Is it possible to produce chocolate sustainably? Yes, is the short answer but Philipp Kauffmann, founder of Original Beans chocolate feels it’s not the right question. ‘Well, almost anybody nowadays claims to produce chocolate “sustainably” and what they mean is “fractionally less bad”,’ he says. He ticks off a long list of problems in the chocolate industry including poverty amongst cocoa farmers, labour exploitation, deforestation, lack of product traceability and, he finishes, ‘…a final product that consists up to 80% white sugar and cheap fats wrapped in one-way plastics. How can anyone in 2020 call chocolate produced in this way “sustainable”?’

Raw chocolatesMallory Schlossberg/Business Insider
Raw chocolatesMallory Schlossberg/Business Insider

How indeed. But Kauffmann who calls himself ‘chief grower’ as well as company founder has been committed to redressing the wrongs of the chocolate industry since he founded Original Beans twelve years ago. Each bar of Original Beans chocolate has a unique QR code for product traceability so you can find out exactly where your bar came from, all the way down to the farmer and tree. And as part of their One Bar: One Tree programme, they plant a tree in the area from which your bar came.  

In 2012, Original Beans launched the first compostable packaging for chocolate bars, made from wood pulp which can be composted in the garden. Kauffmann has just expanded this to their couverture range of chocolates for professional kitchens – another first. ‘The new material we developed is one-third more expensive, but we have decided to absorb those costs,’ he adds. Now all Original Beans packaging is made from sustainable paper sources. And, since 2015, Original Beans is ‘climate-positive’, that is carbon dioxide negative – an impressive accomplishment.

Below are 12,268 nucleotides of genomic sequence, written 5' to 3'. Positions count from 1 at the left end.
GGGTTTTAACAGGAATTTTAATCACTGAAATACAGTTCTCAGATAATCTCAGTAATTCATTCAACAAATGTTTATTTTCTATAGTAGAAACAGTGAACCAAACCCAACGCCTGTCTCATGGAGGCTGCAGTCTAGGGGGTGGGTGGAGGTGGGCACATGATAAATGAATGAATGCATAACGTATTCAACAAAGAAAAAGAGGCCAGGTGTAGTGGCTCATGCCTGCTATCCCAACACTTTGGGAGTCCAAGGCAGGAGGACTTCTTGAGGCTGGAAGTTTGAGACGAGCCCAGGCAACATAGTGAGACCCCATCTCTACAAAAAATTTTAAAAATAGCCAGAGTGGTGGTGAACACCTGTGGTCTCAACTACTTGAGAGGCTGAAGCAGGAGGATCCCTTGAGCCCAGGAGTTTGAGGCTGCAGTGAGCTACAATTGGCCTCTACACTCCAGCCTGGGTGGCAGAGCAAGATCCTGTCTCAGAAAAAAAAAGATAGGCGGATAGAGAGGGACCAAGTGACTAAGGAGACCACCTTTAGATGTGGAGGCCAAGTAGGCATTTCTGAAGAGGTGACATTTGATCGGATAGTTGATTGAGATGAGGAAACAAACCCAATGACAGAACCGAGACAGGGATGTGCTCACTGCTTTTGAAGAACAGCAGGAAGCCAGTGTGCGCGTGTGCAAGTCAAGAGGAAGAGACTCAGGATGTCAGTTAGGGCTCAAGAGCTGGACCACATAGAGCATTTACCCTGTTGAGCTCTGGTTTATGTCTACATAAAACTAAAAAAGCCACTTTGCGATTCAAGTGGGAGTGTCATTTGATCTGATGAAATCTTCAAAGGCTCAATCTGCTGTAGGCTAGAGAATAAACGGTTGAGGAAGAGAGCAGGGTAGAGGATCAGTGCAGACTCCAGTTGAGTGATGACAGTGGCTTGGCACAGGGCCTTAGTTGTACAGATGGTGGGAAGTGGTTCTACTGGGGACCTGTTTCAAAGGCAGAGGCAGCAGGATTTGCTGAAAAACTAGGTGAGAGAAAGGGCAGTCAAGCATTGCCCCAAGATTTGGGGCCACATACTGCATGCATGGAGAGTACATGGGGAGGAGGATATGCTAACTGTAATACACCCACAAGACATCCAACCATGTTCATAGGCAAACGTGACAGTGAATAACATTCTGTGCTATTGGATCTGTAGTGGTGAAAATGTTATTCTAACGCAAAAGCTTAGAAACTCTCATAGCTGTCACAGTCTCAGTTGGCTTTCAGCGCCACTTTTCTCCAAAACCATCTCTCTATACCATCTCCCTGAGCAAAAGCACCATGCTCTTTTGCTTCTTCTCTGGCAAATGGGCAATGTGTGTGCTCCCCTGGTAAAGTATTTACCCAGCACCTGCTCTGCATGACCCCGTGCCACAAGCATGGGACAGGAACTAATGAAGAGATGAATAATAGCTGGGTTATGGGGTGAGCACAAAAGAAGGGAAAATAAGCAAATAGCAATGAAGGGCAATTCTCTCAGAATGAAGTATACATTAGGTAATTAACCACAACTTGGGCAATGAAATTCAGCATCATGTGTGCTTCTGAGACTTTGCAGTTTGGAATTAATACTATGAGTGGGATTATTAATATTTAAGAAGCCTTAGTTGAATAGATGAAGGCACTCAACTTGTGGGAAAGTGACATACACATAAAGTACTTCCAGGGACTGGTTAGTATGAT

But Kauffmann isn’t stopping there. He’s now working with tech innovators looking into drone-tree seeding, 3D chocolate printing and block chain technology. ‘When you and I put our money where our mouth is, of course, we should feel rewarded and empowered, because in fact we may be doing the most good we ever can in our role: making conscious consumption choices for the good of ourselves and the world at large,’ he says. Is chocolate sustainable? It can be, and the results are delicious.  


Mimica Touch

Solveiga Pakstaite loves the idea of inclusive design. “It’s when you make something easy enough for somebody with a specific disability to use, it makes it even easier for people without that disability to use it,’ Pakstaite explains. The result is better, smarter design that works whether you have a disability or not. An example? Start with expiry dates on food packaging. If you’re visually impaired printed expiry dates on packaging don’t work. And even if you’re not, then they’re still not very helpful. That’s because expiry dates are calculated based on worst-case scenarios, so we can end up throwing away perfectly safe food.  

Pakstaite was in her final year studying industrial design at Brunel University when she decided to come up with a solution and, ‘…quickly realised that we’re all “blind” to when our food really goes off, not just people who can’t see and that’s why we waste so much.’